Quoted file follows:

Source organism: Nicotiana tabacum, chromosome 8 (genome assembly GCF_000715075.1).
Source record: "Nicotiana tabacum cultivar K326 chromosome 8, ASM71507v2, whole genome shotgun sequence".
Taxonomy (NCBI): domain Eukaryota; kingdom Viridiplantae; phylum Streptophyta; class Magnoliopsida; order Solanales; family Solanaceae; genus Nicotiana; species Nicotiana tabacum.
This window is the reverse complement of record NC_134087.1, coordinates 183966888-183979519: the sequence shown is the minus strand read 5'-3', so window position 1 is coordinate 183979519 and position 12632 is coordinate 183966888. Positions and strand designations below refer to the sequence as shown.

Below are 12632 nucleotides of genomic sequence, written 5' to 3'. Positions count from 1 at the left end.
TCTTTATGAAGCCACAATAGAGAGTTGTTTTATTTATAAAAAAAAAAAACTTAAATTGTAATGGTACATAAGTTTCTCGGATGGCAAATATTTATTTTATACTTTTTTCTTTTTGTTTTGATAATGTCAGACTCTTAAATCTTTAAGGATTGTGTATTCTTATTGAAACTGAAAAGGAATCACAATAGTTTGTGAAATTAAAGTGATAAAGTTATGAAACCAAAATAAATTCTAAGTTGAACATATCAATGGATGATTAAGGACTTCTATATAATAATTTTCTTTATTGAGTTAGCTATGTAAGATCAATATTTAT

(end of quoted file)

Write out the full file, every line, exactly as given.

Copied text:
Source organism: Nicotiana tabacum, chromosome 8 (genome assembly GCF_000715075.1).
Source record: "Nicotiana tabacum cultivar K326 chromosome 8, ASM71507v2, whole genome shotgun sequence".
Taxonomy (NCBI): domain Eukaryota; kingdom Viridiplantae; phylum Streptophyta; class Magnoliopsida; order Solanales; family Solanaceae; genus Nicotiana; species Nicotiana tabacum.
This window is the reverse complement of record NC_134087.1, coordinates 183966888-183979519: the sequence shown is the minus strand read 5'-3', so window position 1 is coordinate 183979519 and position 12632 is coordinate 183966888. Positions and strand designations below refer to the sequence as shown.

Below are 12632 nucleotides of genomic sequence, written 5' to 3'. Positions count from 1 at the left end.
TCTTTATGAAGCCACAATAGAGAGTTGTTTTATTTATAAAAAAAAAAAACTTAAATTGTAATGGTACATAAGTTTCTCGGATGGCAAATATTTATTTTATACTTTTTTCTTTTTGTTTTGATAATGTCAGACTCTTAAATCTTTAAGGATTGTGTATTCTTATTGAAACTGAAAAGGAATCACAATAGTTTGTGAAATTAAAGTGATAAAGTTATGAAACCAAAATAAATTCTAAGTTGAACATATCAATGGATGATTAAGGACTTCTATATAATAATTTTCTTTATTGAGTTAGCTATGTAAGATCAATATTTAT